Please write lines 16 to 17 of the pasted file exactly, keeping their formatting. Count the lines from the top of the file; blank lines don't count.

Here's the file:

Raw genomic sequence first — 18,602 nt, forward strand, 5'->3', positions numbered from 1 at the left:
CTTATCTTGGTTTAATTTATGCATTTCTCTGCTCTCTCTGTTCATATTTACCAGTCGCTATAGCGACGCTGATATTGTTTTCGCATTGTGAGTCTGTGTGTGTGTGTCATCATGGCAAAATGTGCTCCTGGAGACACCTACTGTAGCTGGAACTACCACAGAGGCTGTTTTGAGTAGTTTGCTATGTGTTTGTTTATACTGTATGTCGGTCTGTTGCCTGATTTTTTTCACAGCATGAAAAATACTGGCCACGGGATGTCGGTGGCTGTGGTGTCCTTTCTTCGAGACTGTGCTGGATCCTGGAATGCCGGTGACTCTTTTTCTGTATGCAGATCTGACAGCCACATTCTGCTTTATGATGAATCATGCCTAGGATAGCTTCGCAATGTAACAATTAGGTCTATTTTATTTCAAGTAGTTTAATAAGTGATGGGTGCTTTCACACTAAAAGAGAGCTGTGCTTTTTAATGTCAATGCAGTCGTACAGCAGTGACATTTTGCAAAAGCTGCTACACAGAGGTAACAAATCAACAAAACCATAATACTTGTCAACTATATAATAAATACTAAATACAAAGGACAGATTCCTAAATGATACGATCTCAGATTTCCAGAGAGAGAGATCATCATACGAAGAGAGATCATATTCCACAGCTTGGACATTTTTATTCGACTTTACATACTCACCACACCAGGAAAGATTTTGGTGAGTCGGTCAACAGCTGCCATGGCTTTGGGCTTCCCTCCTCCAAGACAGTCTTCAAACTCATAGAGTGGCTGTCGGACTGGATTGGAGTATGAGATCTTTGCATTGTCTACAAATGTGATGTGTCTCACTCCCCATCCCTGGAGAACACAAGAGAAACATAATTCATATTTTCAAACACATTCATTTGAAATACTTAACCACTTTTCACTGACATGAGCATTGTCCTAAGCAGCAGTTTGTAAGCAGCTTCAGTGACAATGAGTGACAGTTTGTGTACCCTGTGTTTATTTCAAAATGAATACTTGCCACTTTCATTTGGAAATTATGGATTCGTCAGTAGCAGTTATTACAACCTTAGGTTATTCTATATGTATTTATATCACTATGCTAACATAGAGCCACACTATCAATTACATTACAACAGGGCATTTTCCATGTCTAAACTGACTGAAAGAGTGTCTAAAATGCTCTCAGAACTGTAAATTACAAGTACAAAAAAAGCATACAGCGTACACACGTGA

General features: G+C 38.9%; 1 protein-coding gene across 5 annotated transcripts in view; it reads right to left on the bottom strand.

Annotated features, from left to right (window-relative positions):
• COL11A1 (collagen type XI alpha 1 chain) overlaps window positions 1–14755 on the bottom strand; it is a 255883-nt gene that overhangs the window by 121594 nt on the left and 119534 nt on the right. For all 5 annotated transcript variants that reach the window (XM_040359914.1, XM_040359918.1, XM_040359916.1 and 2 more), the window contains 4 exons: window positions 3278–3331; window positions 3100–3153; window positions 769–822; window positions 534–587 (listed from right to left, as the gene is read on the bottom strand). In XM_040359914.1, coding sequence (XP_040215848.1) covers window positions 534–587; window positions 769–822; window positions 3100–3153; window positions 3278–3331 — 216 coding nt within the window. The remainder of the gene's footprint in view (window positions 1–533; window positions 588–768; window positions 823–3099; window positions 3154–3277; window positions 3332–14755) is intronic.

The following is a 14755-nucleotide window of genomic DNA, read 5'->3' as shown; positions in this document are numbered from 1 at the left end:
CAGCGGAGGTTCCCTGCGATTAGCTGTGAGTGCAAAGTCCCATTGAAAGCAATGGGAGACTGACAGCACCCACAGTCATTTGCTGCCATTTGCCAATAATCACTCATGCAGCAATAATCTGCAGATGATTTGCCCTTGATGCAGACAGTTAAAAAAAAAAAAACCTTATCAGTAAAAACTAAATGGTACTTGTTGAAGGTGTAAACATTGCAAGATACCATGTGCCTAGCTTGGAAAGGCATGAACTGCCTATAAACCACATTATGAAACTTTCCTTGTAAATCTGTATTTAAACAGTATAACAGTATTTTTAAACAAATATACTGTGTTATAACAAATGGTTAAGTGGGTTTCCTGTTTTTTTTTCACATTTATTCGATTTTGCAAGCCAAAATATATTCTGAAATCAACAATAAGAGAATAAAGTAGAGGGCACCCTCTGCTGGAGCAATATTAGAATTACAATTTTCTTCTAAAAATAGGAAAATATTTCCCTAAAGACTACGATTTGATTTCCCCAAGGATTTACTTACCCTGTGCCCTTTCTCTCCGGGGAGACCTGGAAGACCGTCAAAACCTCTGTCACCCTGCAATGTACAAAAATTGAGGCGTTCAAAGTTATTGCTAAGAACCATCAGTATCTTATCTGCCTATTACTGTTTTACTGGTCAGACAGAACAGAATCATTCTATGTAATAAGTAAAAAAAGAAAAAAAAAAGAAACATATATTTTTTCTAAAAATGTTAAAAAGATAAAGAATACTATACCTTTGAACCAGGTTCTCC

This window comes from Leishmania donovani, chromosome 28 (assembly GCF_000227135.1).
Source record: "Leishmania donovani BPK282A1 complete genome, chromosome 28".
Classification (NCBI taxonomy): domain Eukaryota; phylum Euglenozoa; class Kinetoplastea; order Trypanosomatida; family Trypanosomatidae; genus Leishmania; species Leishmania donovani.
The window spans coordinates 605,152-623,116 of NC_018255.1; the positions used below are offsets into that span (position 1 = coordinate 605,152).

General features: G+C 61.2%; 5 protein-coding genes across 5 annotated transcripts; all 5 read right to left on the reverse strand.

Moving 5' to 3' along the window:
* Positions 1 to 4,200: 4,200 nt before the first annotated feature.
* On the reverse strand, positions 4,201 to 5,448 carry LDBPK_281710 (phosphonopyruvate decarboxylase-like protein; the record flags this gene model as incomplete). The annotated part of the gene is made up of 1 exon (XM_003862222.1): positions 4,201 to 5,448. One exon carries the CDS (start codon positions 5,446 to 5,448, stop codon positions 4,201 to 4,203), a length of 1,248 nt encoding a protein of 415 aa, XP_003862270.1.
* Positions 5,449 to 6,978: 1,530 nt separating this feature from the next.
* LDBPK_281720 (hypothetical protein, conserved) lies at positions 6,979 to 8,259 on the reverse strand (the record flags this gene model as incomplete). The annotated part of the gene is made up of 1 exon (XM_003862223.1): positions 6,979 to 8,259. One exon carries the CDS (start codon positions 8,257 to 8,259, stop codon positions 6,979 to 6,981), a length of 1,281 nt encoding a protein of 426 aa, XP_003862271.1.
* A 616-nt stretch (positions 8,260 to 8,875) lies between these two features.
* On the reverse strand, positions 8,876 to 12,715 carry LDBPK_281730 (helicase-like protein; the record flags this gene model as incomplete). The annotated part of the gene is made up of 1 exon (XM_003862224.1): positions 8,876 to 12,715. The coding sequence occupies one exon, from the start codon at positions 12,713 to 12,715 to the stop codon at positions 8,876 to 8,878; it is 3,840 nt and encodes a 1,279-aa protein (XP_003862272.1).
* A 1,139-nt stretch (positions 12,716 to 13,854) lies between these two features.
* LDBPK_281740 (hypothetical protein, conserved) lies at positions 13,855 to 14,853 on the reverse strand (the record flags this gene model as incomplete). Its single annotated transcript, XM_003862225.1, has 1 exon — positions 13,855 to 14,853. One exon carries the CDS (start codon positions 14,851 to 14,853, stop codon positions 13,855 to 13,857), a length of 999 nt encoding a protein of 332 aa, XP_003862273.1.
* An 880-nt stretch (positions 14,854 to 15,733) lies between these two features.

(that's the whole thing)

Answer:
* Positions 5,449 to 6,978: 1,530 nt separating this feature from the next.
* LDBPK_281720 (hypothetical protein, conserved) lies at positions 6,979 to 8,259 on the reverse strand (the record flags this gene model as incomplete). The annotated part of the gene is made up of 1 exon (XM_003862223.1): positions 6,979 to 8,259. One exon carries the CDS (start codon positions 8,257 to 8,259, stop codon positions 6,979 to 6,981), a length of 1,281 nt encoding a protein of 426 aa, XP_003862271.1.